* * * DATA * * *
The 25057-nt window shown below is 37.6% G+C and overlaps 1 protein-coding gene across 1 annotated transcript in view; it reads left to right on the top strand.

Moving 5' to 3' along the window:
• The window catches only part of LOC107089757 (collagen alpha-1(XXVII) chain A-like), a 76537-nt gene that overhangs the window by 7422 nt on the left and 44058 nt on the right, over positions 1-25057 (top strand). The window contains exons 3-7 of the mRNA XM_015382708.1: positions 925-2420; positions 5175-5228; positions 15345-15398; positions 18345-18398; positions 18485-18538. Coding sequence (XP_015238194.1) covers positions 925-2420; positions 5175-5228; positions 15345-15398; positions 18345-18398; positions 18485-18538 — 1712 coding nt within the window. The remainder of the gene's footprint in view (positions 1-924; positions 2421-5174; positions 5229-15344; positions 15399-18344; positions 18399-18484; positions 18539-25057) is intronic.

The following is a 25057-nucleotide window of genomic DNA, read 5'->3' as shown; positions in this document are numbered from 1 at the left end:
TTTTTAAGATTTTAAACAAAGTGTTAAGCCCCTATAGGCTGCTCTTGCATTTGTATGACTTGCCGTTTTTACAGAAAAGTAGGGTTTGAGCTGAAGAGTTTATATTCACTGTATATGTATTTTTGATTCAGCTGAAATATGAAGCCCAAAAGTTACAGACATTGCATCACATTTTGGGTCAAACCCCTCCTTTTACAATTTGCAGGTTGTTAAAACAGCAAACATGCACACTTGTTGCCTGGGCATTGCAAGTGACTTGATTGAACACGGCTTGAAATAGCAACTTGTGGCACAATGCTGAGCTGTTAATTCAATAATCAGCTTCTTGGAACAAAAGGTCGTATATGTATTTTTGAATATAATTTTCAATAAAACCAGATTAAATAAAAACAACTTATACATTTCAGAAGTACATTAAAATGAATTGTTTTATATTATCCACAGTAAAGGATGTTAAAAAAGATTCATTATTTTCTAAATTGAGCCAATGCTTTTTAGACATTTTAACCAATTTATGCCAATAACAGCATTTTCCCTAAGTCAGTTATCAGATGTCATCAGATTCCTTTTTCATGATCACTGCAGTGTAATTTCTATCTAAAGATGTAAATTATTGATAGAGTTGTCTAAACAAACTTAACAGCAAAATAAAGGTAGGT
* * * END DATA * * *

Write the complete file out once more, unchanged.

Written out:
The 25057-nt window shown below is 37.6% G+C and overlaps 1 protein-coding gene across 1 annotated transcript in view; it reads left to right on the top strand.

Moving 5' to 3' along the window:
• The window catches only part of LOC107089757 (collagen alpha-1(XXVII) chain A-like), a 76537-nt gene that overhangs the window by 7422 nt on the left and 44058 nt on the right, over positions 1-25057 (top strand). The window contains exons 3-7 of the mRNA XM_015382708.1: positions 925-2420; positions 5175-5228; positions 15345-15398; positions 18345-18398; positions 18485-18538. Coding sequence (XP_015238194.1) covers positions 925-2420; positions 5175-5228; positions 15345-15398; positions 18345-18398; positions 18485-18538 — 1712 coding nt within the window. The remainder of the gene's footprint in view (positions 1-924; positions 2421-5174; positions 5229-15344; positions 15399-18344; positions 18399-18484; positions 18539-25057) is intronic.

The following is a 25057-nucleotide window of genomic DNA, read 5'->3' as shown; positions in this document are numbered from 1 at the left end:
TTTTTAAGATTTTAAACAAAGTGTTAAGCCCCTATAGGCTGCTCTTGCATTTGTATGACTTGCCGTTTTTACAGAAAAGTAGGGTTTGAGCTGAAGAGTTTATATTCACTGTATATGTATTTTTGATTCAGCTGAAATATGAAGCCCAAAAGTTACAGACATTGCATCACATTTTGGGTCAAACCCCTCCTTTTACAATTTGCAGGTTGTTAAAACAGCAAACATGCACACTTGTTGCCTGGGCATTGCAAGTGACTTGATTGAACACGGCTTGAAATAGCAACTTGTGGCACAATGCTGAGCTGTTAATTCAATAATCAGCTTCTTGGAACAAAAGGTCGTATATGTATTTTTGAATATAATTTTCAATAAAACCAGATTAAATAAAAACAACTTATACATTTCAGAAGTACATTAAAATGAATTGTTTTATATTATCCACAGTAAAGGATGTTAAAAAAGATTCATTATTTTCTAAATTGAGCCAATGCTTTTTAGACATTTTAACCAATTTATGCCAATAACAGCATTTTCCCTAAGTCAGTTATCAGATGTCATCAGATTCCTTTTTCATGATCACTGCAGTGTAATTTCTATCTAAAGATGTAAATTATTGATAGAGTTGTCTAAACAAACTTAACAGCAAAATAAAGGTAGGT